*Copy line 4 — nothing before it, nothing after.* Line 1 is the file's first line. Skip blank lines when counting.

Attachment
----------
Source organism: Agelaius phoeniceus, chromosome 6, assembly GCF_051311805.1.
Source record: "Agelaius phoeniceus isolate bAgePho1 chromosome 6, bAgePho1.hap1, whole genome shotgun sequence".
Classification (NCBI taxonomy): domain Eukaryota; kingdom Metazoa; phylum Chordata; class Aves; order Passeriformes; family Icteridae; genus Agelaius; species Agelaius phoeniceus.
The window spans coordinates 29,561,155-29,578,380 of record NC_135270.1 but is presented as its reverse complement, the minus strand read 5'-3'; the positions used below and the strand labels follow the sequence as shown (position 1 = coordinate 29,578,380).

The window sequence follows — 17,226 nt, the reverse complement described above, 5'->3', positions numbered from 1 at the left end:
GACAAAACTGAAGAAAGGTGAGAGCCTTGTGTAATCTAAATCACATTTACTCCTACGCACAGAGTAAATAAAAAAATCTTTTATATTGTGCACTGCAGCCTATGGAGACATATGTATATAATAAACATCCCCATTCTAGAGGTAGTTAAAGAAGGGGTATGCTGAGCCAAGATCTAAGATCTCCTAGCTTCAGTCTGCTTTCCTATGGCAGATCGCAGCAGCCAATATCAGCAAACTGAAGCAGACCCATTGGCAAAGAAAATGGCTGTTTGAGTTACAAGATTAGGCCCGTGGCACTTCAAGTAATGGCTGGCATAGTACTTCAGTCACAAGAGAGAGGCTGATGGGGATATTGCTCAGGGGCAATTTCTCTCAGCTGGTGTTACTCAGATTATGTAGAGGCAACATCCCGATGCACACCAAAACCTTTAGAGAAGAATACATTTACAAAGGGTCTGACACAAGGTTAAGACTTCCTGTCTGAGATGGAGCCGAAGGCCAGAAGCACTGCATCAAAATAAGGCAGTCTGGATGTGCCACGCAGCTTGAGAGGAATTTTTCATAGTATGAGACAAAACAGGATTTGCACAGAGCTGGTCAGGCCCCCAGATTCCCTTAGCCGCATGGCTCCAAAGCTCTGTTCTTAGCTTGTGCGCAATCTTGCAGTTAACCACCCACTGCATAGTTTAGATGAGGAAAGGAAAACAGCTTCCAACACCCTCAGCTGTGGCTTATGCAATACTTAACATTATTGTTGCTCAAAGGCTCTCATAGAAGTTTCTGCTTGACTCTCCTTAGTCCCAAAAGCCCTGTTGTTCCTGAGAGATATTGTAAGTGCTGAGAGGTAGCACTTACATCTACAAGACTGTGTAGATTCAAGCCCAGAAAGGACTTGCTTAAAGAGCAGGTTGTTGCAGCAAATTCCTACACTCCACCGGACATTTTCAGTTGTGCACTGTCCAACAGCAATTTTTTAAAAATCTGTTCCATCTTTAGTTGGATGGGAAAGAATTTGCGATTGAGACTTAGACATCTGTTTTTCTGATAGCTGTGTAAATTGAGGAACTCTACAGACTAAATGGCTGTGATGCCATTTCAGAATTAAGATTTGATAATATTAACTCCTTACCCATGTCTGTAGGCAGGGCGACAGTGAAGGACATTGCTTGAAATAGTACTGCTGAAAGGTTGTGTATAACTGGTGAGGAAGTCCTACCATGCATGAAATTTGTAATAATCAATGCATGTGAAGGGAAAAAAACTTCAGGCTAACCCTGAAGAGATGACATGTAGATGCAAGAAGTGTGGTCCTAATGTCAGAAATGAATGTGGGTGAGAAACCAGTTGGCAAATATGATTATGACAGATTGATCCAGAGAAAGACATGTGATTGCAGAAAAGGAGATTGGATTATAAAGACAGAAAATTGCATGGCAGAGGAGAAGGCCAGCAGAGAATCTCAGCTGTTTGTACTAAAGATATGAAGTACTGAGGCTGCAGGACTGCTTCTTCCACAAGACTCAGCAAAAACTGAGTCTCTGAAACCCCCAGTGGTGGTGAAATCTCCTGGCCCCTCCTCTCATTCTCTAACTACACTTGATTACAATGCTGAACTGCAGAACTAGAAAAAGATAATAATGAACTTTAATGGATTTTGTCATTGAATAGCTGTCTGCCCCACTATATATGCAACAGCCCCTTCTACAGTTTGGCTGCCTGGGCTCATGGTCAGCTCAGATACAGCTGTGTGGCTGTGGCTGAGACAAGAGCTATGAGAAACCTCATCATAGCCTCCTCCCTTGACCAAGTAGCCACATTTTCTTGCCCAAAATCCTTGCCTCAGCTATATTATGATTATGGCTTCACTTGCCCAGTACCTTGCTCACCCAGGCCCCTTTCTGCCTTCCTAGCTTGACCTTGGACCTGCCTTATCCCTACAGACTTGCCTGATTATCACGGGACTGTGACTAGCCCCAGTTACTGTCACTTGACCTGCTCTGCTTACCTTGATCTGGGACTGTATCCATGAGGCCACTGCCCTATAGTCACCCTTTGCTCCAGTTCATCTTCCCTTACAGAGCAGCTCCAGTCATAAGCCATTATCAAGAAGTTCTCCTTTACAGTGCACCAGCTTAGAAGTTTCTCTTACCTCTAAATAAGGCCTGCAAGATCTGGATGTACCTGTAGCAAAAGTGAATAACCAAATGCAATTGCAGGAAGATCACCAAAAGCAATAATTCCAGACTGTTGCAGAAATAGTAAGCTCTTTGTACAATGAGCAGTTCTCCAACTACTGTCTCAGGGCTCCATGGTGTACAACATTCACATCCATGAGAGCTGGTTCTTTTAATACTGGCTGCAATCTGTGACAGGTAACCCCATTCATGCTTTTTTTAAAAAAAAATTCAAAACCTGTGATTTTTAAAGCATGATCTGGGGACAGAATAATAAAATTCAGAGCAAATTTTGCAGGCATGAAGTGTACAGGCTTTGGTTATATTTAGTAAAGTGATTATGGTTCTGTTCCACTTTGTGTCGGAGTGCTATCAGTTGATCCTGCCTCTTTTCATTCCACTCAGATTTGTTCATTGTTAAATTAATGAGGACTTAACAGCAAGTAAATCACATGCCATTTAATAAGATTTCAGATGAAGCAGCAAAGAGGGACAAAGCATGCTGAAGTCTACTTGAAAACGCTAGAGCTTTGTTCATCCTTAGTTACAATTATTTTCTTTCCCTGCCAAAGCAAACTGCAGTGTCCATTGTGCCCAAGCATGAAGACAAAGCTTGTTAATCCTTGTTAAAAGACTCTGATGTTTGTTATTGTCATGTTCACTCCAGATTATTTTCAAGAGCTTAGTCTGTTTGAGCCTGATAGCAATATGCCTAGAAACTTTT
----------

The window spans coordinates 29,561,155-29,578,380 of record NC_135270.1 but is presented as its reverse complement, the minus strand read 5'-3'; the positions used below and the strand labels follow the sequence as shown (position 1 = coordinate 29,578,380).